659 F.2d 963: Universal City Studios, Inc. a Corporation, Dba Universaltelevision and Universal Pictures, and Walt Disneyproductions, a Corporation, Appellantsand Cross-appellees, v. Sony Corporation of America, a Corporation, the Sonycorporation, a Corporation, Carter Hawley Hale Stores, Inc.,a Corporation, Associated Dry Goods Corporation, Acorporation, Federated Department Stores, Inc., Acorporation, Henry's Camera Corporation, a Corporation,doyle Dane Bernbach, Inc., a Corporation, and Williamgriffiths, Appellees and Cross-appellants
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United States Court of Appeals, Ninth Circuit. - 659 F.2d 963
Argued and Submitted Feb. 6, 1981.Decided Oct. 19, 1981.Rehearing and Rehearing In Banc Denied Jan. 12, 1982
Stephen A. Kroft (on brief), John G. Davies and Sondra E. Beechim Rosenfeld, Meyer & Susman, Beverly Hills, Cal., argued, for Universal Studios and Walt Disney.
Dean C. Dunlavey, Gibson, Dunn & Crutcher, Los Angeles, Cal., for Sony, Sony America, Doyle, Dane, Bembach.
Appeal from the United States District Court Central District of California.
Before KILKENNY and CANBY, Circuit Judges, and EAST, District Judge.*
KILKENNY, Circuit Judge:
1Appellants, Universal City Studios, Inc. (Universal) and Walt Disney Productions (Disney), producers and copyright owners of audiovisual materials, some of which they choose to telecast over the public airwaves, brought this copyright infringement claim against Sony Corporation (Sony), the manufacturer of the Betamax, a videotape recorder (VTR), and Betamax tapes, Sony Corporation of America (Sonam) (the American distributor of the Betamax), four retail establishments that sell the Betamax, Doyle Dane Bernbach, Inc. (DDBI) (the advertising agency retained by Sonam to promote the Betamax), and one individual (William Griffiths), who is an owner and user of the Betamax.
2Appellants argue that home video recording of their copyrighted works constitutes copyright infringement and that the corporate defendants are liable as direct, contributory and/or vicarious infringers. Additionally, appellants contend that the retail defendants violated the copyright laws when they recorded portions of appellants' programs to demonstrate the Betamax to a prospective purchaser. Likewise, appellants presented additional claims arising under state law and sought broad injunctive relief, as well as profits and damages. The district court, after three years of litigation and a five week nonjury trial, in the reported case of Universal City Studios, Inc. v. Sony Corp. of America, 480 F.Supp. 429 (C.D.Cal.1979), entered judgment for appellees and held:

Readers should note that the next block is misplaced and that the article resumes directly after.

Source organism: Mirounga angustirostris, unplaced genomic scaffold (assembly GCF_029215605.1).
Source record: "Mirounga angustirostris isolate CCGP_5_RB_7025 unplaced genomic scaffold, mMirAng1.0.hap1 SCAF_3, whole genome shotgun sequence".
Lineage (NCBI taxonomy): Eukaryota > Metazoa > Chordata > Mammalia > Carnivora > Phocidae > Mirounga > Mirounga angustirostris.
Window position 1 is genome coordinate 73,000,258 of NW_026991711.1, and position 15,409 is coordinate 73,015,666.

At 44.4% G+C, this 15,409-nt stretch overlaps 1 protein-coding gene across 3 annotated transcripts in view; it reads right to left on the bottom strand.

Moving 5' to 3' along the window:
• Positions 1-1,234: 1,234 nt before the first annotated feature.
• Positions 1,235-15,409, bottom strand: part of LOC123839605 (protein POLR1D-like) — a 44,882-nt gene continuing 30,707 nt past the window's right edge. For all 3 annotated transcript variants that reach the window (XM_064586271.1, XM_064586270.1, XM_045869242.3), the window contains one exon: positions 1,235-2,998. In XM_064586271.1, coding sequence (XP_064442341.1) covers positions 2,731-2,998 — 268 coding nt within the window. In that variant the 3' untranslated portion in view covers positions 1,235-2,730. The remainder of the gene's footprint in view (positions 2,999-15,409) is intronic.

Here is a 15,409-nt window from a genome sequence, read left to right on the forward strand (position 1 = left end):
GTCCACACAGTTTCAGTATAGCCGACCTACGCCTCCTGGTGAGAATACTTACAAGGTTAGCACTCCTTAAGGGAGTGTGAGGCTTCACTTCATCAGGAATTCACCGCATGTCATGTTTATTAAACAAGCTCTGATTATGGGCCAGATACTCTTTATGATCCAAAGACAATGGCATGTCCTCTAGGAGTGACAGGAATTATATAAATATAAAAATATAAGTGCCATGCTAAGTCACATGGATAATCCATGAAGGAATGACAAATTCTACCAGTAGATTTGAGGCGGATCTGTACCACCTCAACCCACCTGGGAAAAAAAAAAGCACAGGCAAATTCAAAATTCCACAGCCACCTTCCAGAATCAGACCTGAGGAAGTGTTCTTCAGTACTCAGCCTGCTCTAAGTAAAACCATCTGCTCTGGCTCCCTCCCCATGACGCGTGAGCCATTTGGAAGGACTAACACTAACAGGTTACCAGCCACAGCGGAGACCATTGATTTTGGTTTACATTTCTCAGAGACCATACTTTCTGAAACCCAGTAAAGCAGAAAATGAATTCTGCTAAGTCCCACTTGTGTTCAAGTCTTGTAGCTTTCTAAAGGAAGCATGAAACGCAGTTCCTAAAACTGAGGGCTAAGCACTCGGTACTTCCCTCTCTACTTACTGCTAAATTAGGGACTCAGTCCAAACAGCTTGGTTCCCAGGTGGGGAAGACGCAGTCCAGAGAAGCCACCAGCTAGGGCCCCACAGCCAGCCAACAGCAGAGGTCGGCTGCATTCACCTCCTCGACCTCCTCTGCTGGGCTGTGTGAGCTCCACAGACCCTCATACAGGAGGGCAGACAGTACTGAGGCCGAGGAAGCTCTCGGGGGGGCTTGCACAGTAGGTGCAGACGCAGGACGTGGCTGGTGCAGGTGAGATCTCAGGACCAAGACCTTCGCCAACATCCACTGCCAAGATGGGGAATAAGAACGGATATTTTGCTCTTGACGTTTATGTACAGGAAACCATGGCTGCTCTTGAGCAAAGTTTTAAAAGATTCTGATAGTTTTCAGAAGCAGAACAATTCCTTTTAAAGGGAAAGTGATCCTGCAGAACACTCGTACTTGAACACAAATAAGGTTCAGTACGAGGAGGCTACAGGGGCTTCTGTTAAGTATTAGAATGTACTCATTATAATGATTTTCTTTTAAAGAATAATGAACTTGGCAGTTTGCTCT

3(1) that copyright holders of audiovisual materials, some of which are sold for telecast over public airwaves, did not have monopoly power over off-the-air copying of those materials by owners of a videotape recorder in their homes for private, non-commercial use;
4(2) the retailer did not infringe upon the copyrights where it did not compete with nor profit from materials and intended only to demonstrate the recorder;
5(3) even if home-use copyrighting constituted an infringement, neither manufacturers, distributors, retailers, nor advertisers were liable under theories of direct or contributory infringement, or vicarious liability;
6(4) that even if the appellees were deemed liable, injunctive relief was not available where they did not unfairly compete with owners of copyrighted materials, nor interfere with their advantageous business relations.
8The district court in its elaborate, painstaking, and thoughtful opinion, Universal City Studios v. Sony Corp. of America, supra, at 432, 442, carefully outlined the facts and the parties' contentions. In our view it would be a complete waste of judicial time and effort and of no benefit to the Bench or Bar to here repeat those facts and contentions.
10I. Does off-the-air copying of copyrighted audiovisual materials by owners of a videotape recorder in their homes for private noncommercial use constitute an infringement?
11II. Are the corporate appellees liable for infringement under any of the theories advanced?
12III. If appellants are entitled to prevail, the nature of the relief to be granted.
13IV. Retail store use of the copyrighted material.
14V. Unfair competition claims under 15 U.S.C.
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